(Created page with "<table style="font-family: Arial, Helvetica, sans-serif; font-size: 9pt;" width="100%" border="0" cellspacing="0" cellpadding="0"> <tr> <td valign="top" width="50%">In the Cha...")
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Latest revision as of 07:35, 11 March 2015

In the Chaco region of northern Argentina, a

number of species of the genus Trichocline are

utilized as psychoactive substances. Locals call

them coro or contrayerba.337 Jesuit reports from the

eighteenth century describe how the Calchaqui

Indians used the ground roots to strengthen their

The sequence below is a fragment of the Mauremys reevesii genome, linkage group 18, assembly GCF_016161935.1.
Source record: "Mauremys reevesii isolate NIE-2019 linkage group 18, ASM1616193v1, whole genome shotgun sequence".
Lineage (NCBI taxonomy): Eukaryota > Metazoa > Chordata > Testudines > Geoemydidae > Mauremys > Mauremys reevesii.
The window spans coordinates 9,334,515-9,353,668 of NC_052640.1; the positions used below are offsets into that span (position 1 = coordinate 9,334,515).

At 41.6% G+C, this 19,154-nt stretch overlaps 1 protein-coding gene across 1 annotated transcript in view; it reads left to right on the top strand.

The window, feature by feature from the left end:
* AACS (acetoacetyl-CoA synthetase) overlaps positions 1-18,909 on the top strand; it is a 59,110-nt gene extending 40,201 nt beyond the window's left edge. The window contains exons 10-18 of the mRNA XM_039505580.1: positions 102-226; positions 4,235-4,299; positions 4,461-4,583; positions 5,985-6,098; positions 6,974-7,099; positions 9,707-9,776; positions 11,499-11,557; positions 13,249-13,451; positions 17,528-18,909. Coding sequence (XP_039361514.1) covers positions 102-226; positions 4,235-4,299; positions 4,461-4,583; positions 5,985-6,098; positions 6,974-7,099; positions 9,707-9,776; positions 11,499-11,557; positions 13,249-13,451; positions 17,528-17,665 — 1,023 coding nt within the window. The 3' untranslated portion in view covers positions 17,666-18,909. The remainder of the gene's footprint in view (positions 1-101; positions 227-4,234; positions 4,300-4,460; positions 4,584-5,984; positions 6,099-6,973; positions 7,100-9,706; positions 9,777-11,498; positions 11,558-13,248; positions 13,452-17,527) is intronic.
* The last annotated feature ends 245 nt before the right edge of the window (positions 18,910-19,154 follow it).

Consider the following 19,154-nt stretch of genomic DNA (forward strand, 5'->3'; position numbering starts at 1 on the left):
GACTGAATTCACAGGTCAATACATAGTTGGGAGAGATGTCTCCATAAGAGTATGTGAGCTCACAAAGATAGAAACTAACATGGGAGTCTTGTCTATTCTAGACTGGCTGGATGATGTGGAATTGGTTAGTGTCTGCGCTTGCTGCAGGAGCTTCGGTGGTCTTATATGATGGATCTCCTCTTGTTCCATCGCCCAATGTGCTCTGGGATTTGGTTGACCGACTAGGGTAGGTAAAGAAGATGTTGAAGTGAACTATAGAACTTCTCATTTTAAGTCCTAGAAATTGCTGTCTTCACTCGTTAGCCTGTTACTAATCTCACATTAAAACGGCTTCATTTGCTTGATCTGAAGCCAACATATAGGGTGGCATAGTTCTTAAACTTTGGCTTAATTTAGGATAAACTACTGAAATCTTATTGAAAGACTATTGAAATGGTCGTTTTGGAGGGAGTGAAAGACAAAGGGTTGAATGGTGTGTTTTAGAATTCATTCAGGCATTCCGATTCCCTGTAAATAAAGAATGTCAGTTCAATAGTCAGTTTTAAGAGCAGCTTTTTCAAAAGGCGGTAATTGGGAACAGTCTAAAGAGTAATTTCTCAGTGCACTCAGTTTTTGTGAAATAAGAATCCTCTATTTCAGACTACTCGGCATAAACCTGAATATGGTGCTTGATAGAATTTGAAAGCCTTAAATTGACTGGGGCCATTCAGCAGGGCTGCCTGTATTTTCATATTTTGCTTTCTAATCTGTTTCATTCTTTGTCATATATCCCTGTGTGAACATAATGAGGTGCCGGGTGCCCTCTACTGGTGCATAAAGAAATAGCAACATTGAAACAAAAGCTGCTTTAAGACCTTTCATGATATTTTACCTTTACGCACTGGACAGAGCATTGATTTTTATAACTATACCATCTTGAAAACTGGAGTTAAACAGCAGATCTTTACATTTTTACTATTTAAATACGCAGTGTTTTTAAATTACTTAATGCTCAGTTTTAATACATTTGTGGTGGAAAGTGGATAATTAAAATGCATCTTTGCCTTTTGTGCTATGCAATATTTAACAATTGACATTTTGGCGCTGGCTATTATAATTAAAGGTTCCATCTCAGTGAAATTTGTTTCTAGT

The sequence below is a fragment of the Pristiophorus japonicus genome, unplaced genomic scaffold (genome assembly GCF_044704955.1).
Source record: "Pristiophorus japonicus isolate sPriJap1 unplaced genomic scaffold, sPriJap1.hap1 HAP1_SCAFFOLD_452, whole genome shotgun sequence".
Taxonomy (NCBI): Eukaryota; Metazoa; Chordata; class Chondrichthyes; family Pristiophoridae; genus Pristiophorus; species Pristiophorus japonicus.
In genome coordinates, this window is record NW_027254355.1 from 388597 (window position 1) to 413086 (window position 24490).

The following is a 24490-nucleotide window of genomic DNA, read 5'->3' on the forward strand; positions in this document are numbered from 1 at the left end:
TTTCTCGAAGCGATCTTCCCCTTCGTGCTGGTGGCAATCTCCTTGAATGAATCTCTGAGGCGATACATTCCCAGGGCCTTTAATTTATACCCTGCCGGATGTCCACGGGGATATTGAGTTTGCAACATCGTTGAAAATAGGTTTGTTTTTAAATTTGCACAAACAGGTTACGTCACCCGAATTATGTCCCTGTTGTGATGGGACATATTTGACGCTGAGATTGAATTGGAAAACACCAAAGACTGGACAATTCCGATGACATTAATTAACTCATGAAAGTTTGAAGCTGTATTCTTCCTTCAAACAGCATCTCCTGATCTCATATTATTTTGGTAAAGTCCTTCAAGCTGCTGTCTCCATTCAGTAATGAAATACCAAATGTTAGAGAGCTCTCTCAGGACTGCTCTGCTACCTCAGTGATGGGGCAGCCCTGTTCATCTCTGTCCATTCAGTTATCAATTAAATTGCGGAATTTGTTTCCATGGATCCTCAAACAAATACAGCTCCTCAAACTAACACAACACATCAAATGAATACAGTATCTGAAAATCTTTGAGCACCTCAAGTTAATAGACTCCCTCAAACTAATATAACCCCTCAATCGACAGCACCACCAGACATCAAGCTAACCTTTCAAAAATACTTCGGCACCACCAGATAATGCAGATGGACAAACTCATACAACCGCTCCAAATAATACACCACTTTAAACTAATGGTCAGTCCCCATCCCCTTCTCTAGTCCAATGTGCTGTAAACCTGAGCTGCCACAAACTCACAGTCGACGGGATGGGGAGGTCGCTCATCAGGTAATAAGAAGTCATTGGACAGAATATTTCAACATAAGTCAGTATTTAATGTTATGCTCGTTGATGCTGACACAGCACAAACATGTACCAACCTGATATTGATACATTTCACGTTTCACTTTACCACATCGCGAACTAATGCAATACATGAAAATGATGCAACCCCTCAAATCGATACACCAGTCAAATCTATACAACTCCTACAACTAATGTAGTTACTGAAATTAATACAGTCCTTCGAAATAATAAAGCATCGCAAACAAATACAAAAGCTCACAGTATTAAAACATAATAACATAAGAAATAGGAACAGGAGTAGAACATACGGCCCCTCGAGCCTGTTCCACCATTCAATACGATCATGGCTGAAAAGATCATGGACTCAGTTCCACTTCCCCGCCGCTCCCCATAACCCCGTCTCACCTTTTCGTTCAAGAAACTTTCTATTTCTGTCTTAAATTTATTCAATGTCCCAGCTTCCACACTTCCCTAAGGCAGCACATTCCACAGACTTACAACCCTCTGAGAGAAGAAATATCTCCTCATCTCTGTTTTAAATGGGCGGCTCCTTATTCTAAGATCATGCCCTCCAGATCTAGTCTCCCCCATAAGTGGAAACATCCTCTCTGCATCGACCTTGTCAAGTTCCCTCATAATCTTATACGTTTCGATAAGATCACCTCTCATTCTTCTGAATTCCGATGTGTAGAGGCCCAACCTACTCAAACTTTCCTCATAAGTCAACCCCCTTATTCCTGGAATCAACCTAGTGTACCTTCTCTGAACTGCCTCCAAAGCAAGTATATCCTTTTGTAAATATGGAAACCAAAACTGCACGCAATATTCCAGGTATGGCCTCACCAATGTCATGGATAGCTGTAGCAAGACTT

chicha (beer made from maize or other plants).

The Mocovies, Toba, and Matac0338 smoke the

powdered root alone or mixed with tobacco (cf.

smoking blends). The smoke is said to have

medicinal effects upon stomachaches. Today, the

root is also burned alone or with tobacco as an

incense. The most commonly used species are

Trichocline reptans (Webb.) Rob., Trichocline

exscapa Griseb., and Trichocline dealbata (Hook. et

Arn.) Griseb. (Zardini 1975, 649 f.; 1977).

Unfortunately, no chemical studies of the root

have been conducted to date. The roots supposedly

are sold at herb stands in Argentinian

markets in the Chaco region. In Salta, a seller from

Germany offered imported calamus roots (Acorus

calamus) as coro.

Zardini, Elsa M. 1975. Revision del genero

Trichocline (Compositae). Darwiniana


---. 1977. The identification of an Argentinian

narcotic. Botanical Museum Leaflets 25 (3):


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